For over 35 years now “New Coke” has been used as a textbook example of a bad business decision and a public relations debacle. Recall that in 1985, after 15 years of eroding sales, the Coca-Cola Company decided to reformulate Coca-Cola and introduce “New Coke” to the marketplace, a supposedly superior tasting product that would help reinvigorate the brand. Consumers rebelled, hoarding the original formulation, and vehemently protesting the corporation’s decision. After 89 days, the old drink – now dubbed “Coca-Cola Classic” was brought back and marketed beside the new entrant until, over time, the latter died off from American store shelves along with the controversy that surrounded it.
Flash forward to this week and an announcement by Coca-Cola that must have bought a déjà vu shudder to Coke Zero lovers nationwide: Coke will be replacing the no sugar drink with a new confection, Coca-Cola Zero Sugar, and pulling Coke Zero from the domestic marketplace. According to a company release, the “new recipe tastes like a Coke with zero sugar and zero calories.” This, despite Coke Zero being the tenth most popular soft drink according to Beverage Digest, and the United States being the strongest market for the diet beverage. With the demonization of sugared soft drinks and the erosion of overall diet sodas sales, Coke is taking a big gamble on the idea that a new, sugarless formula can help boost sales and satisfy appetites for sugary-tasting drinks devoid of actual sugar.
Consumer reaction on social media has been swift. Some examples:
So, what gives? Is Coke trying to play the “absence makes the heart grow fonder” card or are they really so sure about their market research that they believe they can dump a beloved product and grab a bigger share of the market with their new entrant? Recall our recent blog which examined the role of scarcity in marketing (and Amazon Prime Day in particular). In the simplest terms, as soon as you tell people they can’t have something, they want it more. Is this a cynical play on the part of Coke to boost sales by first pulling the product off the shelf, and them bringing it back later in order to quench pent-up demand? That is precisely what happened when Original Coke was reintroduced to the marketplace after the New Coke furor. According to the aforementioned company release, marketing spokesman Stuart Kronauge insists that “We’re confident our new and improved Coke Zero Sugar recipe delivers a great taste that Coke Zero fans in the U.S. will love. We also hope that people who love the unforgettable taste of Coca-Cola, but want less sugar, will try it and enjoy.”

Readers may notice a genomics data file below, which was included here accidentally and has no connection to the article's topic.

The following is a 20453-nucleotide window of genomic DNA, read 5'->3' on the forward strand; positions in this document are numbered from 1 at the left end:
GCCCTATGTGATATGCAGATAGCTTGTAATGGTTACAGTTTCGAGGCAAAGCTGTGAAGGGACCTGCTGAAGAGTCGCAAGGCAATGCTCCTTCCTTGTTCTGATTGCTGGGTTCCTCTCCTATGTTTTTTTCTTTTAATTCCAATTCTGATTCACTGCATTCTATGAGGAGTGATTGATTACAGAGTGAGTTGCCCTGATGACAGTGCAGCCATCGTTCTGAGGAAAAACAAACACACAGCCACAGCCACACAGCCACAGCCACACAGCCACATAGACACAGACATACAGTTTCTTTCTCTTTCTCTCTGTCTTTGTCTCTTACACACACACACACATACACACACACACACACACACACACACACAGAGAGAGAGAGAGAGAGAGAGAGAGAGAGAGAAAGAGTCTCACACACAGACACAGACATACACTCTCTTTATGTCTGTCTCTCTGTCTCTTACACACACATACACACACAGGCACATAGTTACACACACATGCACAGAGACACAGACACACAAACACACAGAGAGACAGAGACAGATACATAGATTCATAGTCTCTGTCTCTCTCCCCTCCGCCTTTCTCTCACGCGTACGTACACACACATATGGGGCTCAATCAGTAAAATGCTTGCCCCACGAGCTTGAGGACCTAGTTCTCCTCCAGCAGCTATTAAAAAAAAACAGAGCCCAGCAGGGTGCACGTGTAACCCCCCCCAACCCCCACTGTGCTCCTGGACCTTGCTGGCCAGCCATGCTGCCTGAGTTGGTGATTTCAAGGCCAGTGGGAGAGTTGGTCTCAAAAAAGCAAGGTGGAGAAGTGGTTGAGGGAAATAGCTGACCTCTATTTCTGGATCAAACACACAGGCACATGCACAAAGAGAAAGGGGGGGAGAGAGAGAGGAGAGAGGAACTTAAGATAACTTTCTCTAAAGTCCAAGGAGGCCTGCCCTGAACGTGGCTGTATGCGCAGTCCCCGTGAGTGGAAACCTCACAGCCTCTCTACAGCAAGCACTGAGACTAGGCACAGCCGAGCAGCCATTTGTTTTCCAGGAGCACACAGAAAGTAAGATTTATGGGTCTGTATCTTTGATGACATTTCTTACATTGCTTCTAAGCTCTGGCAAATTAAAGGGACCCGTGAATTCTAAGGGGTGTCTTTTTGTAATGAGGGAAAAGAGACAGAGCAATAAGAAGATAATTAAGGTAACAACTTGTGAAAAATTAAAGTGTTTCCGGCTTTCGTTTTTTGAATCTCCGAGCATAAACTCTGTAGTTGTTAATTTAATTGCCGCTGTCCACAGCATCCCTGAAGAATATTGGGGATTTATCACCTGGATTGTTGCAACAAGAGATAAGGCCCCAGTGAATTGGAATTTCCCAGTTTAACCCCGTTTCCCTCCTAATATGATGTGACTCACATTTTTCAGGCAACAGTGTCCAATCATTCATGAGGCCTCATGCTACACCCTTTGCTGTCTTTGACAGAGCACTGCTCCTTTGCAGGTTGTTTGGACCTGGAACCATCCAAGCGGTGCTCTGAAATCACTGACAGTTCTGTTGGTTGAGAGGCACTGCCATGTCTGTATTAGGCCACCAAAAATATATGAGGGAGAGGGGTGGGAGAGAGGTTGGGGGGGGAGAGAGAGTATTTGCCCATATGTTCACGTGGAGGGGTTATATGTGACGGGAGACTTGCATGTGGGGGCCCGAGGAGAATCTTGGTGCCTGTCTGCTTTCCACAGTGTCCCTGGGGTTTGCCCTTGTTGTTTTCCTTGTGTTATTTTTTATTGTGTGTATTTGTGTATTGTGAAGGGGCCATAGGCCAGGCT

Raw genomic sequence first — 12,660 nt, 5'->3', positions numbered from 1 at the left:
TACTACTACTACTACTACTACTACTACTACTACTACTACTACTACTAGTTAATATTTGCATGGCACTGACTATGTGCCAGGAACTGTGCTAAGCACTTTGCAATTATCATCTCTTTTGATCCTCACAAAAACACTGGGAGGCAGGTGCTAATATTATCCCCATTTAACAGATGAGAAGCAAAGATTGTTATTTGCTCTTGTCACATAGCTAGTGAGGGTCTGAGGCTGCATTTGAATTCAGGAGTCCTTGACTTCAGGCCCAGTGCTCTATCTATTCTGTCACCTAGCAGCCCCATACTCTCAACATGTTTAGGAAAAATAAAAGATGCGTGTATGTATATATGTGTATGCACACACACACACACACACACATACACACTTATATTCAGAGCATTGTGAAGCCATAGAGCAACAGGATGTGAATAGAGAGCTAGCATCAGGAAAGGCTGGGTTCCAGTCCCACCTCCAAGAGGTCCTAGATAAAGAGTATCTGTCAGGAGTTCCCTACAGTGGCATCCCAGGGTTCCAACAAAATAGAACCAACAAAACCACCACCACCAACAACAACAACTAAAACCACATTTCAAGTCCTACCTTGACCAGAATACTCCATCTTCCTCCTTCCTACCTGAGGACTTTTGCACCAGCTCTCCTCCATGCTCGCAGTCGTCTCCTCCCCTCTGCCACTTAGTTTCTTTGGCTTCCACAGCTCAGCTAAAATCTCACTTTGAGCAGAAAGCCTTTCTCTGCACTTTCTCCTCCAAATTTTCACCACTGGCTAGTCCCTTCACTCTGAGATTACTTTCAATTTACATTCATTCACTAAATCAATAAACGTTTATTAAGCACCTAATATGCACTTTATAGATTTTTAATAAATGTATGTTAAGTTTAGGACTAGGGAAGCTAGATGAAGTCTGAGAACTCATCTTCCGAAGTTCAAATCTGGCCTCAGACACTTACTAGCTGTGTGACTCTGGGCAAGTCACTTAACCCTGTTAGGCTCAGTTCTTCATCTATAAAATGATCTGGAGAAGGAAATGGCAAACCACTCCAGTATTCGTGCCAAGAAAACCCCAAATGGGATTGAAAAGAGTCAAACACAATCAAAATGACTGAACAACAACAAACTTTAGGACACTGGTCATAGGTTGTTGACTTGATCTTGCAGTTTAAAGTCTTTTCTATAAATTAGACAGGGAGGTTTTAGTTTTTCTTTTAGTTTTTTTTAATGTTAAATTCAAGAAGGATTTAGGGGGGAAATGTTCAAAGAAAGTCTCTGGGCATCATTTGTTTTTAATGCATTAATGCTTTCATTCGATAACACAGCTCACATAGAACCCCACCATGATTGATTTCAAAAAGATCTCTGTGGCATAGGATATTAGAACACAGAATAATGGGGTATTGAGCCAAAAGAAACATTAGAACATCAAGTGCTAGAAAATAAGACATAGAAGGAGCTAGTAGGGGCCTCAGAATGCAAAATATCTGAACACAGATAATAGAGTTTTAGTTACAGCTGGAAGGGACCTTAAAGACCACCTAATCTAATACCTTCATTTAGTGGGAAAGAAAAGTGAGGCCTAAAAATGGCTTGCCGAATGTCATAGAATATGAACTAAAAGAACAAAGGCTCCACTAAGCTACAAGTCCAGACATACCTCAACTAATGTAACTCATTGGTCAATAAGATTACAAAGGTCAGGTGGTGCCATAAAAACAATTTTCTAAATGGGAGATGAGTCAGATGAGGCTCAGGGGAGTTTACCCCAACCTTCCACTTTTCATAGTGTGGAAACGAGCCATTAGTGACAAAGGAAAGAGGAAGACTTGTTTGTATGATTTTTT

Planned obsolescence is hardly new. After all, Apple, one of the two most valuable companies in the world, employs it as a standard tenant of their business. We grimace as our adaptors and aftermarket products turn to so much dust, and wearily get out our charge cards to buy the latest and greatest for one simple reason: along with those changes we bemoan, the next generation of product has new bells and whistles that improve product functionality and our experience. Simply put, the juice is worth the squeeze. But the difference between a smartphone and a can of soda is that with the former you can choose to still hold on to your old model while its usefulness dies a slow death over time. When something is literally taken off the shelf, we no longer get to choose, which in part explains why some consumers are taking Coke’s decision so personally; we are spoiled by choice, we expect to have it, and when someone snatches it away, it is an affront. On the other hand, if Coca-Cola Zero Sugar really delivers on its promise of superior taste, this controversy may soon be so much sugar water under the bridge. One Coca-Cola slogan invites you to “Taste the Feeling.” Will the new taste be bitter, bittersweet, or a sweet decision? Only time – and your tongue – will tell.
Colleen Ferrier is a seasoned direct marketing expert who specializes in guiding integrated direct-to-consumer campaigns with an acute focus on ROI. Her broad experience has included management oversight of marketing, operations, media, and international distribution. The campaigns she has been instrumental in helping lead to success across her 15+ year career include Pillow Pets, Little Giant Ladder, Dream Lites, and Stompeez. Ferrier has a Bachelor of Arts in Communications from Augusta University, Georgia.
Rick Petry is a direct marketing veteran of over 25 years who has been involved with campaigns that have generated over $1 billion in sales. He provides creative services to both B2C and B2B marketing campaigns and recent projects have included Actegy/Revitive, Education Connection, GOLO, Joybird, and OYO/DoubleFlex. The author of over 200 articles on direct marketing best practices, Petry has a Bachelor of Arts in Cinema/Television from the University of Southern California and an MBA with a Concentration in Marketing and Sales from Marylhurst University.